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Details of Grant 

EPSRC Reference: EP/D03339X/1
Title: Complexity Science: Systems Thinking from New Biology to New ICT Challenges
Principal Investigator: Shawe-Taylor, Professor JS
Other Investigators:
Prugel-Bennett, Professor A Watson, Dr RA
Researcher Co-Investigators:
Project Partners:
Department: Electronics and Computer Science
Organisation: University of Southampton
Scheme: Standard Research (Pre-FEC)
Starts: 24 February 2006 Ends: 23 February 2008 Value (£): 64,114
EPSRC Research Topic Classifications:
Complexity Science Fundamentals of Computing
Non-linear Systems Mathematics
EPSRC Industrial Sector Classifications:
No relevance to Underpinning Sectors
Related Grants:
Panel History:  
Summary on Grant Application Form
We propose to run six one-week taught courses in complexity science. 'Complexity' is used here in a special sense to refer to systems that have a large number of relatively simple parts that interact to produce collective behaviour (which may not be evident from the behaviour of the individual parts). Although historically complexity science has addressed systems as uniform as the interaction of grains in piles of sand, the richest examples of such systems are biological systems: e.g. organisms composed of cells, or metabolic systems composed of networks of interacting organic molecules. Interesting examples in man-made systems include the somewhat self-organised properties of world-wide-web content, or urban development patterns. The theme of these courses will be the unification of complexity principles from computing/information technologies and the biological sciences. This will address the new challenges that these disciplines are facing: 1) Modern Information and Communication Technology (ICT) systems need to be flexible, robust, adaptable and scalable but conventional approaches to design, control and software engineering are increasingly unable to provide this. 2) Very recently, the biological sciences have been able to collect enormous amounts of valuable data about the details of genetics, proteins, and other levels of biological organisation and it is now, like never before, able to approach broader research questions about how these systems are organised and how their functions integrate into a living whole. This requires new modelling and analysis techniques that address the complex dynamic properties of these systems. Underlying these challenges in both disciplines are a common set of principles and concepts rooted centrally in complexity science. We propose a new training programme in complexity science that tackles the core principles and issues unifying these two domains. We will provide a new syllabus using examples from all levels of biology: from molecules, to cells, to tissues, to organisms, to populations and social groups; and compare these with example technological systems and their challenges and needs. We use these examples to teach a complexity science framework of thinking that provides the modelling, analysis and 'systems mind set' necessary to move beyond conventional toolkits. Such examples force new ways of thinking about design, control and analysis: in some cases biological analogies have already led to established biologically-inspired computational methods (neural networks, evolutionary computation, ant colony optimisation), in other cases, new models and formalisms provide new analogies for thinking about ICT systems. In the other direction, the application of physical sciences tools and methods to biological systems provides a toolkit of modelling, formalisation and abstraction for the complexity science topics that the biological sciences require to move forward.The courses will provide a mixture of biological and technological examples matched with modelling techniques and practical analysis tools that can be applied to these domains. Each afternoon will provide practical lab sessions where attendees can use computational models and tools to explore and apply what they have learned to example systems. The evenings will include group problem exercises that students can do in groups in a casual atmosphere ('bar exercises') to discuss and reinforce ideas and learn about each others research areas and how complexity issues are involved. We will offer four different sub-themes on complexity science each having a different emphasis and examples, and teaching different tools and analysis techniques: Networks and Robustness, Adaptation and Plasticity, Evolvability and Scalability, and Communication and Collective Organisation. Students may attend just one sub-theme or several. Two sub-themes will be repeated making six courses offered in total.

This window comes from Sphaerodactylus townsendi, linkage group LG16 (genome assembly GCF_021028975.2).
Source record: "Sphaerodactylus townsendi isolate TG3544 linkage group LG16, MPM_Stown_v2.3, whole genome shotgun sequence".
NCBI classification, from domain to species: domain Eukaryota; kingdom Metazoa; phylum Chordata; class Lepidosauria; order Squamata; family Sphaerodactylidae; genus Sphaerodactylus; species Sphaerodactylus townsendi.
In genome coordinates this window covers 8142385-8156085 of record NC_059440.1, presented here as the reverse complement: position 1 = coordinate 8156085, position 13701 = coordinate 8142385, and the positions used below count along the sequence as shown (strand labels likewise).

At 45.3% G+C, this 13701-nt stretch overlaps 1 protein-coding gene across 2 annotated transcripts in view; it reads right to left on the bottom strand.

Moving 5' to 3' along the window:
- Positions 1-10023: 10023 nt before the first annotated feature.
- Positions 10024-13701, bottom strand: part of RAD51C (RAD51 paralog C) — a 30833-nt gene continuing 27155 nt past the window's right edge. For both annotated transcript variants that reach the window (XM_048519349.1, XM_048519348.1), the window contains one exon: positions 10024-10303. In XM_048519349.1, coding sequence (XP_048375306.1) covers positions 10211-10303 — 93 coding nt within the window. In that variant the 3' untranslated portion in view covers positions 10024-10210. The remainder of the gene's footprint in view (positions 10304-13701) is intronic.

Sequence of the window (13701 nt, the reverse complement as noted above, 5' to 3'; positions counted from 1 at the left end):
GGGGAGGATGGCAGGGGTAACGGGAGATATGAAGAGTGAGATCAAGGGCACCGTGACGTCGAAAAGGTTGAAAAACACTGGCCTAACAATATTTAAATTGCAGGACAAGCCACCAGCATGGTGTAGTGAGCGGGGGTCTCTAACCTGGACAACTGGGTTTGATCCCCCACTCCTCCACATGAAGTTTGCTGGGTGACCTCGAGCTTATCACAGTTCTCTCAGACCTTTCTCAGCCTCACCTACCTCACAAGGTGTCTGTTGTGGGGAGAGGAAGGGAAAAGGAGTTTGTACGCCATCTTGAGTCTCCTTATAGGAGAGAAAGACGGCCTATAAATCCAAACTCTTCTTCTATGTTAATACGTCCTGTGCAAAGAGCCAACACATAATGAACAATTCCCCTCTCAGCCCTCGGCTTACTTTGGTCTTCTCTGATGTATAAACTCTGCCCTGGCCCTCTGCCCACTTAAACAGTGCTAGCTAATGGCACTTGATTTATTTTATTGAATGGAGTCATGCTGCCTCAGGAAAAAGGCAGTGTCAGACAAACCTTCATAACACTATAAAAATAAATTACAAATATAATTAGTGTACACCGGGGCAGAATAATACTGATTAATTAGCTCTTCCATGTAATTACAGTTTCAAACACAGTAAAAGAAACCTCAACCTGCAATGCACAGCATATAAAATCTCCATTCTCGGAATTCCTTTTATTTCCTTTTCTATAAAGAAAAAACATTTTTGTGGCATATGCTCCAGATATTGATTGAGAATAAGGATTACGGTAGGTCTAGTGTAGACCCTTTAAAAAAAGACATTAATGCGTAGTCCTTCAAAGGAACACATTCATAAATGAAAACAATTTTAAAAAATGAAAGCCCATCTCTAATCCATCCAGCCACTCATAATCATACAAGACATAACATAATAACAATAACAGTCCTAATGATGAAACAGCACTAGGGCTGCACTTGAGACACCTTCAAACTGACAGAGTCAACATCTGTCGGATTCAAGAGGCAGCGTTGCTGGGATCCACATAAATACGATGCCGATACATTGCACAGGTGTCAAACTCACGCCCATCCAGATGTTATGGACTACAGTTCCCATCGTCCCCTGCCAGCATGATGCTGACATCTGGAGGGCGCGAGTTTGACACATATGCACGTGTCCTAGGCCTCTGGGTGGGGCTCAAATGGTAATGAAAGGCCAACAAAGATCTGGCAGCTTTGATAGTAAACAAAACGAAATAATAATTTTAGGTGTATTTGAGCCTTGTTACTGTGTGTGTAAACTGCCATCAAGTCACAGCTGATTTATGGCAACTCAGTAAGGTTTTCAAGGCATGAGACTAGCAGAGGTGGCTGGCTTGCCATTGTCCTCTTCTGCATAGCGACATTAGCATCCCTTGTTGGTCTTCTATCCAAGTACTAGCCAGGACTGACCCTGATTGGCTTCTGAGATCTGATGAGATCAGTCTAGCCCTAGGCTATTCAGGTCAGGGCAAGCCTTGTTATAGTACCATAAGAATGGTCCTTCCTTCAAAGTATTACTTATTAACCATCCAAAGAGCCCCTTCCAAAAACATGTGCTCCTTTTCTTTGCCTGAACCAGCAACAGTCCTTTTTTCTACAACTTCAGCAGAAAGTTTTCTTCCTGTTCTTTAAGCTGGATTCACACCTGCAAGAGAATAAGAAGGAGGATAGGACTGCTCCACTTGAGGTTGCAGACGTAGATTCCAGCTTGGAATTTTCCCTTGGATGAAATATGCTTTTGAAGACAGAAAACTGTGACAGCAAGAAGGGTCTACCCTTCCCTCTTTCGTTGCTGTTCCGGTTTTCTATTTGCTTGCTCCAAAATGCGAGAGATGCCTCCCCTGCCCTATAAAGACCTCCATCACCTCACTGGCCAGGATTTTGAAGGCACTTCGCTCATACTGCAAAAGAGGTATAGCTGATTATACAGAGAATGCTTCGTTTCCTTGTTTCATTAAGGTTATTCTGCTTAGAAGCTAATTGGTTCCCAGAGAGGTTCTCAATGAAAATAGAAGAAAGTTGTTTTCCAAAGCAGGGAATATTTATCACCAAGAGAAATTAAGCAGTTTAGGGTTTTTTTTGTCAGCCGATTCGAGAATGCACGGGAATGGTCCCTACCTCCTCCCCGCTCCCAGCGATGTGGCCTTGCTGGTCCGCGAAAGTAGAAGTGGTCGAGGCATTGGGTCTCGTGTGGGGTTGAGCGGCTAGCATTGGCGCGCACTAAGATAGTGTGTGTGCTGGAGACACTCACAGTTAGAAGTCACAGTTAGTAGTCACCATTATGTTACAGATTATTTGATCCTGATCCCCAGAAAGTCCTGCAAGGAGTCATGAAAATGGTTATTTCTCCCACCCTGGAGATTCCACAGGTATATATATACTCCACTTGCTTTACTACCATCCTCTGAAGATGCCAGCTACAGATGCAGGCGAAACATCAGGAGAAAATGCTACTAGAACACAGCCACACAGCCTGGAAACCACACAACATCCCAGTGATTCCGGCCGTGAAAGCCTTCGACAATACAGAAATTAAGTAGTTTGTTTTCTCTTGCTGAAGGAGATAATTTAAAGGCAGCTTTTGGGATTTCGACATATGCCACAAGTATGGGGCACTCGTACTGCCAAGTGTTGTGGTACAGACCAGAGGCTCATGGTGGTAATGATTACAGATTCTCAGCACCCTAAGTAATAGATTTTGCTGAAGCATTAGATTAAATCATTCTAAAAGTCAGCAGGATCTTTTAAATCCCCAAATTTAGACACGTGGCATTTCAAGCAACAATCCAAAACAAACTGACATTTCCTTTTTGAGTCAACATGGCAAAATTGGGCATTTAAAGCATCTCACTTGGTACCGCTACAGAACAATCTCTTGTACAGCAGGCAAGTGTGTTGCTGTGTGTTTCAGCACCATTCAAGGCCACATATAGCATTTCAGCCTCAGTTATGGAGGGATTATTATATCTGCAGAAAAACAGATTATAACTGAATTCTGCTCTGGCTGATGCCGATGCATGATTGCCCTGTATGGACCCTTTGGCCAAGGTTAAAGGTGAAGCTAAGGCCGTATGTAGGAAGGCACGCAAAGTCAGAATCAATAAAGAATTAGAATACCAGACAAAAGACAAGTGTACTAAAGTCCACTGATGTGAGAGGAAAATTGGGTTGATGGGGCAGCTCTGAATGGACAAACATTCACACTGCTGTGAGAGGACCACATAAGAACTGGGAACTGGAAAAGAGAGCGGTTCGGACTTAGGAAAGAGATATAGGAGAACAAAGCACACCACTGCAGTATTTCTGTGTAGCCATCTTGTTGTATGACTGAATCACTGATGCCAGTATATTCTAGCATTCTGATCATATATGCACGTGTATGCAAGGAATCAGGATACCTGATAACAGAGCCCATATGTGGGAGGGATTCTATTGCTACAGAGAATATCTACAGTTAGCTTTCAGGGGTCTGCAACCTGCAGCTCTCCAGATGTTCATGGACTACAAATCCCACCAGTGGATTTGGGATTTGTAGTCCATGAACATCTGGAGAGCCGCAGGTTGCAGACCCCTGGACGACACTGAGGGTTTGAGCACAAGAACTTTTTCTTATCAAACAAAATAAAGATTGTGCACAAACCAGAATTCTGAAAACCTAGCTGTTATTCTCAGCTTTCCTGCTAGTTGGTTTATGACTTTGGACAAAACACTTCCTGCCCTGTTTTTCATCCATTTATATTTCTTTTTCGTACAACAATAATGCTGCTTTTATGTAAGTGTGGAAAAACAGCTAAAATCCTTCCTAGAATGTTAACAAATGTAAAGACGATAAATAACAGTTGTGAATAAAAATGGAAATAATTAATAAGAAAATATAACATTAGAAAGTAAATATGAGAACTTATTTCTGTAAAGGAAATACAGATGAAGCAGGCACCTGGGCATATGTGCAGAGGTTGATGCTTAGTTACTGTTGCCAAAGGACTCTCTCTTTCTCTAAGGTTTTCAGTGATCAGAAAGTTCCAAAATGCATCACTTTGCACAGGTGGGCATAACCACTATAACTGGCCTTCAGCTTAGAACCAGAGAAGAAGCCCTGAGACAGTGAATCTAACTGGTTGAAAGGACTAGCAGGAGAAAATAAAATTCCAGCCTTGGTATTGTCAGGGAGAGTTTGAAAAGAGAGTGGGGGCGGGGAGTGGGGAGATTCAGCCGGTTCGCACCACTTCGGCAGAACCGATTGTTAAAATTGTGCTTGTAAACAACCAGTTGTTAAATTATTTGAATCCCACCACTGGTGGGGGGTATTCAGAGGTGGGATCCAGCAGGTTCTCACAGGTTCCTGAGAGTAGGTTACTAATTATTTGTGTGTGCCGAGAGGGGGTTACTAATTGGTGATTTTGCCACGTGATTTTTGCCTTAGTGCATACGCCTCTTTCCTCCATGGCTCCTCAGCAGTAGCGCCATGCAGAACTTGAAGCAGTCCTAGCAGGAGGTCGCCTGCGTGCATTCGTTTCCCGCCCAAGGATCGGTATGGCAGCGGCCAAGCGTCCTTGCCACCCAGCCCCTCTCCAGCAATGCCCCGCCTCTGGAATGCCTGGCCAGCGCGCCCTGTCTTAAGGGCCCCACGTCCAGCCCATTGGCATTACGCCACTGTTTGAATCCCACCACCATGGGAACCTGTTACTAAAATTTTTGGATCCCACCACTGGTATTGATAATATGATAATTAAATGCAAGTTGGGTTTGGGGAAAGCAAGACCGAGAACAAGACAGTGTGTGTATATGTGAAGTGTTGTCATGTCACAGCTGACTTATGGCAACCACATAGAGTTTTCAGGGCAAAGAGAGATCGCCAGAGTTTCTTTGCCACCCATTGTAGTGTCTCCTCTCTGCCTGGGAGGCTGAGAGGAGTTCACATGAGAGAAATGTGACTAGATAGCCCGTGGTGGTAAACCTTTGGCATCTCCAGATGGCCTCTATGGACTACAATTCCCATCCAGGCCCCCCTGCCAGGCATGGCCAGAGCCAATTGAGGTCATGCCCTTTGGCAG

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Further Information:  
Organisation Website: http://www.soton.ac.uk